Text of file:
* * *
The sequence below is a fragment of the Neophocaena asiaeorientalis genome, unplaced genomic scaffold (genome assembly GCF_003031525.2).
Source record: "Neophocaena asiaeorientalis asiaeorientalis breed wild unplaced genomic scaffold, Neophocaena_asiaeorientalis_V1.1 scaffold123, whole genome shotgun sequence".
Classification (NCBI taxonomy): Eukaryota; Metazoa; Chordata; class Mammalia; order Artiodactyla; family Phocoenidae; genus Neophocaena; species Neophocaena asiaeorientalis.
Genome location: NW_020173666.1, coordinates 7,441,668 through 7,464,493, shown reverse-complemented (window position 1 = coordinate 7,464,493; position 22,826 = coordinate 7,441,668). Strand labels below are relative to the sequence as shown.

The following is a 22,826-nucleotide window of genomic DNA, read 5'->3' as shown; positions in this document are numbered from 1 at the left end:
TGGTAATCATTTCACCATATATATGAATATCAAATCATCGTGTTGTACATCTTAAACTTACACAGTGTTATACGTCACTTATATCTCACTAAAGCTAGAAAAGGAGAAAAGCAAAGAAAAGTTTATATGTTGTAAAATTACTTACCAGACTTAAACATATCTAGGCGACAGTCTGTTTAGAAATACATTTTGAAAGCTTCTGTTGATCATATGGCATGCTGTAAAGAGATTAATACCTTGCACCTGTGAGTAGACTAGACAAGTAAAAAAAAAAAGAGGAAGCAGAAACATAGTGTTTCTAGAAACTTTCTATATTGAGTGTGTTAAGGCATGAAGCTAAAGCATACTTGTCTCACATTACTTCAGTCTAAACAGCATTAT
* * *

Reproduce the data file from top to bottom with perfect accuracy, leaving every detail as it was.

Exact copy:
The sequence below is a fragment of the Neophocaena asiaeorientalis genome, unplaced genomic scaffold (genome assembly GCF_003031525.2).
Source record: "Neophocaena asiaeorientalis asiaeorientalis breed wild unplaced genomic scaffold, Neophocaena_asiaeorientalis_V1.1 scaffold123, whole genome shotgun sequence".
Classification (NCBI taxonomy): Eukaryota; Metazoa; Chordata; class Mammalia; order Artiodactyla; family Phocoenidae; genus Neophocaena; species Neophocaena asiaeorientalis.
Genome location: NW_020173666.1, coordinates 7,441,668 through 7,464,493, shown reverse-complemented (window position 1 = coordinate 7,464,493; position 22,826 = coordinate 7,441,668). Strand labels below are relative to the sequence as shown.

The following is a 22,826-nucleotide window of genomic DNA, read 5'->3' as shown; positions in this document are numbered from 1 at the left end:
TGGTAATCATTTCACCATATATATGAATATCAAATCATCGTGTTGTACATCTTAAACTTACACAGTGTTATACGTCACTTATATCTCACTAAAGCTAGAAAAGGAGAAAAGCAAAGAAAAGTTTATATGTTGTAAAATTACTTACCAGACTTAAACATATCTAGGCGACAGTCTGTTTAGAAATACATTTTGAAAGCTTCTGTTGATCATATGGCATGCTGTAAAGAGATTAATACCTTGCACCTGTGAGTAGACTAGACAAGTAAAAAAAAAAAGAGGAAGCAGAAACATAGTGTTTCTAGAAACTTTCTATATTGAGTGTGTTAAGGCATGAAGCTAAAGCATACTTGTCTCACATTACTTCAGTCTAAACAGCATTAT